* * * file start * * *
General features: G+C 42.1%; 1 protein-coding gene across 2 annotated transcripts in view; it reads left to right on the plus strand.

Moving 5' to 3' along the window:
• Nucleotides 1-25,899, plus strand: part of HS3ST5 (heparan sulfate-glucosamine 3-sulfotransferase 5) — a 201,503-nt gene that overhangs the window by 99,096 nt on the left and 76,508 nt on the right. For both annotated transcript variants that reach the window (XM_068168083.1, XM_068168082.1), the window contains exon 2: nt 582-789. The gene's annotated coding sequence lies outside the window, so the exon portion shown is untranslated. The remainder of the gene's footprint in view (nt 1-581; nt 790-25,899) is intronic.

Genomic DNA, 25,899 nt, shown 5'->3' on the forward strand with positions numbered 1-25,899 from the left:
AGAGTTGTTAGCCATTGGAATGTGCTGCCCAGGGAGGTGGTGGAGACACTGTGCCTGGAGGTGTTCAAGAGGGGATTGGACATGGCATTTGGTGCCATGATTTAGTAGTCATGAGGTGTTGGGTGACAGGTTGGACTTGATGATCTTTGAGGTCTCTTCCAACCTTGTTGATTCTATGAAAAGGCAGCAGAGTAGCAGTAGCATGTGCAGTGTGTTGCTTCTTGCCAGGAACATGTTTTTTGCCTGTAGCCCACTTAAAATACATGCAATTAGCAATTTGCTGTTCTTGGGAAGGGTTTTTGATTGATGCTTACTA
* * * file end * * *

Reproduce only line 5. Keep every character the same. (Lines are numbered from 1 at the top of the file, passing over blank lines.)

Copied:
AGAGTTGTTAGCCATTGGAATGTGCTGCCCAGGGAGGTGGTGGAGACACTGTGCCTGGAGGTGTTCAAGAGGGGATTGGACATGGCATTTGGTGCCATGATTTAGTAGTCATGAGGTGTTGGGTGACAGGTTGGACTTGATGATCTTTGAGGTCTCTTCCAACCTTGTTGATTCTATGAAAAGGCAGCAGAGTAGCAGTAGCATGTGCAGTGTGTTGCTTCTTGCCAGGAACATGTTTTTTGCCTGTAGCCCACTTAAAATACATGCAATTAGCAATTTGCTGTTCTTGGGAAGGGTTTTTGATTGATGCTTACTA